Reflection: "Everyday Use" by Alice Walker exposes African culture in two different ways based on a conflict between characters influenced by their previous experience. Ms. Johnson and Maggie, who have come from little money or oppurtunity, show disdain towards Dee, the more beautiful, accomplished sister that has very little obligation. Tension occurs when Ms. Johnson finds quilts that have very paramount effect on her culture and what her work means to her. She ultimately decides to give the quilts to Maggie and watch Dee leave her house in pity because she feels that Maggie has a right to own the quilts because she will put them to good use. Dee wants the quilts to symbolize her heritage, however, Mama feels the new, more stylish Dee doesn't deserve the hand-made quilt, instead someone who has struggled somewhat in their lifetime. This story uncovers the different viewpoints towards slavery and reflects how life works today.

    Question #1: If Maggie hadn't of been burned in the fire or had some of the oppurtunites that Dee had, how do you think her mother would have dealt with the quilt situation?

    Question #2: What does Dee represent in how the world thinks about slavery today?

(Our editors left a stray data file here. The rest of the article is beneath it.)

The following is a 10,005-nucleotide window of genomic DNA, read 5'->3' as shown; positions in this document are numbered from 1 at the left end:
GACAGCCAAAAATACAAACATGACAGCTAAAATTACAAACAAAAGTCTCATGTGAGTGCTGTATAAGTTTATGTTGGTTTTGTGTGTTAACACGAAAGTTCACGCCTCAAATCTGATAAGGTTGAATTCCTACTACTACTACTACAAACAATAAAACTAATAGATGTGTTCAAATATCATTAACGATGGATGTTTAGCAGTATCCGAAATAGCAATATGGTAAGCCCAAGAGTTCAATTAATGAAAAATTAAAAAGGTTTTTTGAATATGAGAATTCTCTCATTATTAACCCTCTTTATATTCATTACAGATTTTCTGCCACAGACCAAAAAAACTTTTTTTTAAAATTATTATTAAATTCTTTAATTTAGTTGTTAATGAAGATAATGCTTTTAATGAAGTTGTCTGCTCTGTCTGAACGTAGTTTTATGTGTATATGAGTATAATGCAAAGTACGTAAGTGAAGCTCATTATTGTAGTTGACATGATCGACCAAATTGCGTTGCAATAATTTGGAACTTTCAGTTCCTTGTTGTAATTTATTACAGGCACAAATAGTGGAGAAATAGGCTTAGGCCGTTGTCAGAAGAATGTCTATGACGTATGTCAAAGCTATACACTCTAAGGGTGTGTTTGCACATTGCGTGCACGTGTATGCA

32. answer@gracielachavez #1. i feel that the title is referring to the quilts and how they would be used by both maggie and dee. Dee being a materialist and keeping them in storage just to say she has them them. Maggie being more of a realist, would use them practically because that is how she feels they would be best put to use.

    Comment: The way Dee treats her mother after everything her mother has done for her is Dee's need to feel superior to people she considers bbeneath her. So she felt she could tske whatever she desired from her poor mother and sister and there would be zero reprecussions for her actions.

    Question 1: Why has Maggie always been submissive to her sister?

    Q2: What was the real purpose of Dee visiting her mom and sister?

    Justin Manweller p.5

  33. answer: justin manweller, question 2: the real reason Dee visited her mother and sister was so that she could take the valuable heirlooms that were made or passed down from the family. Although Dee herself would not accept the name that was passed down to her. She comes over for self gain. She is willing to drop things that may lessen or lower her self imagine such as her name, but when she realizes she can now benefit from the churn top, the dasher, and the quilts, she uses the visit to see her family as an excuse. she had previously thought the quilts had been out of style but realizes their worth and vast amount of culture.